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Reviews

St. Mikael — Visions of the Unknown
(Gallium Arsenide GaAs 2504, 1982/1997, CD)

by Mike McLatchey, Published 1999-11-01

Visions of the Unknown Cover art Amateur psych, like the two reissued titles here by Swedish musician St Mikael, is not flattered by the CD medium. The effect-lavished, drivel-through-a-tunnel sound that these types of garage projects produce sound better to me when surrounded by the symphony of pops and crackles of vinyl. Without this sort of protection, one can be distracted by the poor recording equipment to the detriment of the music. As badly recorded, and sometimes as badly played as these two albums, Visions of a Trespasser and The Unknown, are, they retain the unique charm of late 60s acid rock and acid folk, in that really bad Bevis-Frond-on-a-bad-day songs can be combined with moments of startling brilliance and clarity. St. Mikael obviously has listened to a lot of the early psychedelic rock and folk artists, as this album sounds like a mixture of The Beatles, Jimi Hendrix, Donovan, Buffalo Springfield, Spirit, Bob Dylan, and Pink Floyd. Often, it's just St. Mikael with acoustic guitar and vocals, letting the simplicity speak for itself, but the better moments come when surrounded by a full band, such as the addition of P. Sjoblom and J. Lachen on "Calling the Djinn'” from Visions of a Trespasser. The bonus tracks added to both discs are of far less interest, sounding even more primitive whether drugged blues or an off-key crooner. The Unknown culls from a wider time period, and it is even less coherent than Visions. There are great guitar freak-outs mixed with echoing folk songs, all reverbed and tweaked out, but often the playing is plain and sometimes extremely poor. A short CD of the best tracks between these two would probably have been more interesting; one really has to wade through a lot to get to the good parts on these basement tapes.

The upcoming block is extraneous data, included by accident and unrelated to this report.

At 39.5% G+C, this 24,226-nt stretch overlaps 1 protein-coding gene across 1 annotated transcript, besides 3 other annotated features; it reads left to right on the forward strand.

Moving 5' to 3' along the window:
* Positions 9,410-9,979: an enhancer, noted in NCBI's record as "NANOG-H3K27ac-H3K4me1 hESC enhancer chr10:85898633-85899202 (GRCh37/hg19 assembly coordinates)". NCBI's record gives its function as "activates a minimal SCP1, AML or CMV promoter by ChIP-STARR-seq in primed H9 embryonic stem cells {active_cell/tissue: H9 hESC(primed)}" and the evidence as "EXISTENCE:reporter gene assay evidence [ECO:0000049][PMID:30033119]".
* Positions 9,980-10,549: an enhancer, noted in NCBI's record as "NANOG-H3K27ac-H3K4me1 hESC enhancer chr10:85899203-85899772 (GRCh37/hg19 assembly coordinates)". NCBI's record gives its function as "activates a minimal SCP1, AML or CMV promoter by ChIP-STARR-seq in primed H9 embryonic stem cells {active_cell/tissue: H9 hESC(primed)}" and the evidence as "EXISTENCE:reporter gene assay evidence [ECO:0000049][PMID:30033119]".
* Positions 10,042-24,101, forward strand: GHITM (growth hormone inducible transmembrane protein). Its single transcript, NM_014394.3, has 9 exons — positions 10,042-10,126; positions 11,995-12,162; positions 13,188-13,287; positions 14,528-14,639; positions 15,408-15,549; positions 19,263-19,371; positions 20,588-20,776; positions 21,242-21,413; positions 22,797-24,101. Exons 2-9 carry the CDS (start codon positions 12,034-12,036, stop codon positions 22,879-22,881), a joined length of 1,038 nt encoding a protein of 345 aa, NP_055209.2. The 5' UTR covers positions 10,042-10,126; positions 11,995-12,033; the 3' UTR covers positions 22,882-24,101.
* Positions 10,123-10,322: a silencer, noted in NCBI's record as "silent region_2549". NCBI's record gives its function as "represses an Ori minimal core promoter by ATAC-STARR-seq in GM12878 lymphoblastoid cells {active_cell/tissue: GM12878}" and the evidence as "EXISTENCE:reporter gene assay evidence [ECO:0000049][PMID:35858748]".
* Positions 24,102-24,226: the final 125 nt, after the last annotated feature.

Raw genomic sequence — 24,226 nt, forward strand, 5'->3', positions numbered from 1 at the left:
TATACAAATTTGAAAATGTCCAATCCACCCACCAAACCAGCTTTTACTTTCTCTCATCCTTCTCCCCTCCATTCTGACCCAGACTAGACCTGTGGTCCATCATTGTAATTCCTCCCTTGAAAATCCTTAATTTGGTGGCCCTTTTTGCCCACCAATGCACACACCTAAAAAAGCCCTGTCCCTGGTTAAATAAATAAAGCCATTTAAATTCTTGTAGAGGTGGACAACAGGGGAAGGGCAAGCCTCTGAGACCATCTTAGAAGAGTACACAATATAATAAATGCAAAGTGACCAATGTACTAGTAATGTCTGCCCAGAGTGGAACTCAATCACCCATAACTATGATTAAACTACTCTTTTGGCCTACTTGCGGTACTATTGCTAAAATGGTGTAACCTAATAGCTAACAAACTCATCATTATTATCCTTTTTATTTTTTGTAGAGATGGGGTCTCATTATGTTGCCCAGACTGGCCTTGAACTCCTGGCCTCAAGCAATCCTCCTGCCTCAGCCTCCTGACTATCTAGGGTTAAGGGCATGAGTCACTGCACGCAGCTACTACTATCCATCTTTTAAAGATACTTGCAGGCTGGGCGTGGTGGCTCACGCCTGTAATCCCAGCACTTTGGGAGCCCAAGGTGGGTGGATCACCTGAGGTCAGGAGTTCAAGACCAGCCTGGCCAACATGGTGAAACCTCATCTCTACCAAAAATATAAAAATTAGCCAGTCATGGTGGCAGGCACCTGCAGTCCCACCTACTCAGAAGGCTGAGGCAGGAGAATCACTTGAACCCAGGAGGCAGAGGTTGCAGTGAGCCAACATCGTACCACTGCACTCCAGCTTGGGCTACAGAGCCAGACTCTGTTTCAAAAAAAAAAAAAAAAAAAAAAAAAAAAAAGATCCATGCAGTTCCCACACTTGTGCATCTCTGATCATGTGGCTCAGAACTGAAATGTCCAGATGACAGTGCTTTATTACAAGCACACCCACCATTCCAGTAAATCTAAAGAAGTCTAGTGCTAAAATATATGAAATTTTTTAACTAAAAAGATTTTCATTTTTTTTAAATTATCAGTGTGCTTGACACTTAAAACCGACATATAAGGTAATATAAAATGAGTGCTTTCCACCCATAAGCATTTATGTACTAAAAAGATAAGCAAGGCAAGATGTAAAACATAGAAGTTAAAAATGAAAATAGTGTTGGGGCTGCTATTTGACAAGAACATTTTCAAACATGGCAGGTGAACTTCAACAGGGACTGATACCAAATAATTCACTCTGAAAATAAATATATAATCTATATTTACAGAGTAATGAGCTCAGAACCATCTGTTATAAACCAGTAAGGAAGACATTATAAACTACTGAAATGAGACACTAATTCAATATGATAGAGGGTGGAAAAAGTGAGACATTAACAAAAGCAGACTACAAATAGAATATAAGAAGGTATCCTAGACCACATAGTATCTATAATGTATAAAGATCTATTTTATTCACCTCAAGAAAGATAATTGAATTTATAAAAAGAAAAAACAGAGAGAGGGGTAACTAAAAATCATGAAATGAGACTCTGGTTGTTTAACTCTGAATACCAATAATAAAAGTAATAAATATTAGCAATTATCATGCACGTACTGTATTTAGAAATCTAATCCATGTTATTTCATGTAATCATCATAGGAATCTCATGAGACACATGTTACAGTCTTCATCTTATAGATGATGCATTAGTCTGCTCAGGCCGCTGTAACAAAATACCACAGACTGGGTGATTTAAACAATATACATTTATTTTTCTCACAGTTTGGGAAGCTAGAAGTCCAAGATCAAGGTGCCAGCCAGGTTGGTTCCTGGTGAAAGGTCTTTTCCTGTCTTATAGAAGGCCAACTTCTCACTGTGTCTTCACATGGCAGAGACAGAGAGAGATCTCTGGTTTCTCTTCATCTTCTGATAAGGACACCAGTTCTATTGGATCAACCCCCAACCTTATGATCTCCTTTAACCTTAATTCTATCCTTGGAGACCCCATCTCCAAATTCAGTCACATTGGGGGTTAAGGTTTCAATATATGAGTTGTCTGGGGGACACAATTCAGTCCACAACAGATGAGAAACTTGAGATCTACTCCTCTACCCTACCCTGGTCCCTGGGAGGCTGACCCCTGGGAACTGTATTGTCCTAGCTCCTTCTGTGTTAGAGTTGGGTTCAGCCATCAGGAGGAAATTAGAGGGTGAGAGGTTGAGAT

Filed under: New releases, Issue 18, 1997 releases, 1982 recordings

Related artist(s): S.T. Mikael

 

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